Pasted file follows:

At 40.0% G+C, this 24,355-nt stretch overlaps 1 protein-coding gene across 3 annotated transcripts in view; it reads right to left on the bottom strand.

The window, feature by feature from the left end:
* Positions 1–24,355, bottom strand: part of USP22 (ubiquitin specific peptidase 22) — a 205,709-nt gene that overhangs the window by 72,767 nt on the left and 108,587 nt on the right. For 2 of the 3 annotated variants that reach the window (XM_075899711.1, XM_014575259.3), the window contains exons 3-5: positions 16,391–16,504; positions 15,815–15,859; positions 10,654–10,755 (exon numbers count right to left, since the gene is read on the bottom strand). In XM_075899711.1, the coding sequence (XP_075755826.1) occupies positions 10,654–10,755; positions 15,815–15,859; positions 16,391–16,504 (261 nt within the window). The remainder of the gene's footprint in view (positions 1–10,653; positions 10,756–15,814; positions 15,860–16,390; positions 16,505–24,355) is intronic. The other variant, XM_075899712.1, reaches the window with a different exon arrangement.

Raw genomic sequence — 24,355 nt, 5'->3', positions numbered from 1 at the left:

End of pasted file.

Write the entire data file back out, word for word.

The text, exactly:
At 40.0% G+C, this 24,355-nt stretch overlaps 1 protein-coding gene across 3 annotated transcripts in view; it reads right to left on the bottom strand.

The window, feature by feature from the left end:
* Positions 1–24,355, bottom strand: part of USP22 (ubiquitin specific peptidase 22) — a 205,709-nt gene that overhangs the window by 72,767 nt on the left and 108,587 nt on the right. For 2 of the 3 annotated variants that reach the window (XM_075899711.1, XM_014575259.3), the window contains exons 3-5: positions 16,391–16,504; positions 15,815–15,859; positions 10,654–10,755 (exon numbers count right to left, since the gene is read on the bottom strand). In XM_075899711.1, the coding sequence (XP_075755826.1) occupies positions 10,654–10,755; positions 15,815–15,859; positions 16,391–16,504 (261 nt within the window). The remainder of the gene's footprint in view (positions 1–10,653; positions 10,756–15,814; positions 15,860–16,390; positions 16,505–24,355) is intronic. The other variant, XM_075899712.1, reaches the window with a different exon arrangement.

Raw genomic sequence — 24,355 nt, 5'->3', positions numbered from 1 at the left: